The ambiguous use of Signs 756, 1523 and 15398)In the course of revising previous sign catalogs of Maya writing during by the Text Database and Dictionary of Classic Mayan project, it became apparent that the various graphs formerly subsumed under T756 (Thompson 1962) represent distinct graphemes. In general, their distinct iconic features correlate with distinct phonetic values, which is why they are assigned their own numbers in the revised and extended sign catalog of the Text Database and Dictionary of Classic Mayan project. These graphemes have been cataloged as follows: 756, SUTZ’, 1523, tz’i, 1538, ? (“Copan emblem”), and 1539, xu. in the attested spellings of the logograph SUTZ’ (Landa 1566) and the syllables xu (Grube 1989) and tz’i (Stuart 1987) yields three possible readings of the toponym discussed here. The first is the most widely accepted one, Xukalnaah9)Because to date the spelling of transcribed toponyms, including those as part of emblem titles, has not been uniform in the literature, the project has opted for the convention of writing the components of a toponym together in one word, e.g. Bubulha instead of Bubul Ha., which has been translated as “cornered house” (Biro 2011a:122), based on the root xuk, “corner, side”, that is attested in various Mayan languages (cf. Kaufman 2003:342). The second, Tz’ikalnaah, has been listed by Alexandre Tokovinine (cf. Tokovinine 2013) as an alternative reading for the toponym, in addition to Xukalnaah. Another possibility would be reading the toponym as Sutz’kalnaah. Notably, Graph 756 is predominantly used to spell the Xukalnaah toponym. Graph 756st, the bat-head with its distinct “ak’bal elements” on its neck to indicate dark and glossy fur, is prominently used to spell the logograph SUTZ’. The bat heads of Graphs 1523st and 1539st to spell xu, and tz’i respectively, usually lack the “ak’bal-element” in their neck area. Although there is sometimes confusion and no clear distinction in spellings with the various “bat graphs”, the preferred use of Graph 756st to spell the Xukalnaah-toponym by different scribes and at different times makes one wonder about a reading SUTZ’-ka-la-NAH, sutz’-kal-naah, Sutz’kalnaah.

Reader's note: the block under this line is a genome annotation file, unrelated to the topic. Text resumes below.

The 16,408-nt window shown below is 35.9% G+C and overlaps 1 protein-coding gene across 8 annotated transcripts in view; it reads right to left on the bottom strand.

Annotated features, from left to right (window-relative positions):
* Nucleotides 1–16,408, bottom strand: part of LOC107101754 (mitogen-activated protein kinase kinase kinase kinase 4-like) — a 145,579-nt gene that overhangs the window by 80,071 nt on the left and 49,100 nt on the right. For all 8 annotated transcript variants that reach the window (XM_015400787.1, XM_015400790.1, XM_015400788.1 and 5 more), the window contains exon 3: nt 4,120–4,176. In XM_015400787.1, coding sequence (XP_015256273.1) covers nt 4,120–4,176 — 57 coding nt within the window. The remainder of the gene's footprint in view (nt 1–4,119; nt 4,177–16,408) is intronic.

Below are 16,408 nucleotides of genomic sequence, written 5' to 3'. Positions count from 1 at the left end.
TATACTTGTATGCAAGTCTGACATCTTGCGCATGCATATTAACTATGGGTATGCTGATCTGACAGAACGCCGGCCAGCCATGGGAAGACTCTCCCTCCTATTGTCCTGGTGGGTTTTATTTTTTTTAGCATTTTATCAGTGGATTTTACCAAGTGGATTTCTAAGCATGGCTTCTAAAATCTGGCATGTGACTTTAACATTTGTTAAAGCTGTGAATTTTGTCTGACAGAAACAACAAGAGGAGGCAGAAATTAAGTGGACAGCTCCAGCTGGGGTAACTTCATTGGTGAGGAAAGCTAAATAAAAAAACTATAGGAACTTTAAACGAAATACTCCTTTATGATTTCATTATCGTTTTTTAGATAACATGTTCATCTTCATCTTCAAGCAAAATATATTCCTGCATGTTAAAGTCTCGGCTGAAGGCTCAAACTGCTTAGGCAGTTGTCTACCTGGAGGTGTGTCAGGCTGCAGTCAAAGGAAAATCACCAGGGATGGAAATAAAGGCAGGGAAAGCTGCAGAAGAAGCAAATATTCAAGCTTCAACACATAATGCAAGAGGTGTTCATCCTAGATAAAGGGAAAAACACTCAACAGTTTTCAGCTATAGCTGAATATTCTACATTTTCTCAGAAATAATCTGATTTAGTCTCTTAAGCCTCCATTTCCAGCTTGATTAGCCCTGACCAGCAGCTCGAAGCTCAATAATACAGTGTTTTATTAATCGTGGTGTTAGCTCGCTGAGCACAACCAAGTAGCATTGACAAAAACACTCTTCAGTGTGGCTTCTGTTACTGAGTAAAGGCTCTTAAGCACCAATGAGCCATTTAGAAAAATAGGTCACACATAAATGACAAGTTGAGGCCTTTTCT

However, due to the ambiguous use of the graphs of Signs 756, 1523, 1539, the possibility that they represent different bat species (cf. Lopes and Davletshin 2003:5; Boot 2009), the different phonetic values they represent, and the therefore yet unclear semantics of the toponym, none of the possible readings can be preferred so far. But for the sake of simplicity the most widely accepted reading, Xukalnaah is used in the present note.

 

The Toponym Xukalnaah and Related Titles

The toponym Xukalnaah occurs in titles mostly carried as a second emblem title by the rulers of Bonamapak and Lacanha, but also by rulers and secondary nobles from various other kingdoms in the Selva Lacandona. It forms part of a title of origin (cf. Stuart and Houston 1994:33-42), namely Aj Xukalnaah, “he from Xukalnaah”, and of the kingly titles Xukalnaah Ajaw, and K’uh Xukulnaah Ajaw respectively (cf. Biro 2016:142). All are carried by individuals identified as originating from Xukalnaah or recorded as members of a dynasty that claimed a place named Xukalnaah as its place of origin. Most common is the title Xukalnaah Ajaw. At Bonampak the Xukalnaah emblem title occurs as the second one of two emblem titles, following the first one, K’uh Ak’e Ajaw (cf. Biro 2011a:120, note 16). The emblem title K’uh Xukalnaah Ajaw is only attested in late inscriptions at Bonampak commissioned by Yajaw Chan Muwaan II, beginning with Stela 1 dedicated on 9.17.10.0.0 12 Ajaw 8 Pax (December 2, 780 AD Gregorian).

The titles containing the toponym Xukalnaah are attested in a number of inscriptions from the Selva Lacandona and the Usumacinta region such as Bonampak, Lacanha, Ojo de Agua, Yaxchilan, Piedras Negras, and various unprovenanced monuments (cf. Beliaev and Safranov 2004; 2009; Biro 2011a; 2011b; 2012:55-57) (cf. Table 1)10)Due to bad preservation the exact spelling and arrangement of the Xukalnaah emblem title or toponym cannot be made out for sure in a number of sources, especially in the murals of Bonampak (cf. Montgomery 2001, Houston 2012, Miller and Brittenham 2013). Therefore, only a selection of examples of the Xukalnaah emblem titles and title of origin is presented in Table 1. 11)“Long Count Date of Source” in Table 1 refers to the dedication date of the inscribed monument, or, if no dedication date is provided, the latest date recorded in the respective inscription is chosen and prefixed with “>” to indicate it as a terminus post quem.. The titles containing this toponym have been proposed in earlier studies as the original emblem glyph of either Lacanha (e.g. Mathews 1980, Beliaev and Safronov 2004, cited in Biro 2011a:289; Tokovinine 2013:82) or Bonampak (Sachse 1996). While Peter Biro sees no clear evidence at which site the Xukalnaah-dynasty originally settled and originated from (Biro 2016:143), Alexandre Tokovinine (2013:82) does not rule out Lacanha as the place of origin of this dynasty.